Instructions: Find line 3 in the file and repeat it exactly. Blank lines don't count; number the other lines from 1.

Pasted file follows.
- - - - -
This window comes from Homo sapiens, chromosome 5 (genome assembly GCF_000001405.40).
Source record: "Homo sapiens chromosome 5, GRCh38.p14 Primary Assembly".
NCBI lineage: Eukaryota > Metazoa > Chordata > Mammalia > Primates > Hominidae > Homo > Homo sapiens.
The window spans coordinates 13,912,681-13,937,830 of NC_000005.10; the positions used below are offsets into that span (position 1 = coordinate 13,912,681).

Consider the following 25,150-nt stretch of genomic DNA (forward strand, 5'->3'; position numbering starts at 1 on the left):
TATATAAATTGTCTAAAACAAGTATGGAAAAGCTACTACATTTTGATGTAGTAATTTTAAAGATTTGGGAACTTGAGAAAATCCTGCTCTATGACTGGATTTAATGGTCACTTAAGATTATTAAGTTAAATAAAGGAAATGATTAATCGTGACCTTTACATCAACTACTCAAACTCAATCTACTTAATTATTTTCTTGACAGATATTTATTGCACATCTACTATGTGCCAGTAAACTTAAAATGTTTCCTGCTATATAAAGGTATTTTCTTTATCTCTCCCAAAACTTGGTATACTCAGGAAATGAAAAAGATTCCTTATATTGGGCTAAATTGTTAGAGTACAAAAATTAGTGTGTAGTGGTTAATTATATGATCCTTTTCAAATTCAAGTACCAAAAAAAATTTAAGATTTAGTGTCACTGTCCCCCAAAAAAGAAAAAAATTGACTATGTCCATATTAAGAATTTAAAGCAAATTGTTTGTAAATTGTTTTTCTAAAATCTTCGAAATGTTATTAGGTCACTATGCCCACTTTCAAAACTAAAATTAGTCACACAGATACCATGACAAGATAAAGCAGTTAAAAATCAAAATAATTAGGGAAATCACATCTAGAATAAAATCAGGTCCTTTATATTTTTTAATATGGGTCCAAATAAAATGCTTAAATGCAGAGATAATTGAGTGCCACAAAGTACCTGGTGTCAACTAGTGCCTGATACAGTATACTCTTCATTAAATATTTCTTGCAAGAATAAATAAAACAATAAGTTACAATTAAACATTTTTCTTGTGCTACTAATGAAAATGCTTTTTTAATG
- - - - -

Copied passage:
NCBI lineage: Eukaryota > Metazoa > Chordata > Mammalia > Primates > Hominidae > Homo > Homo sapiens.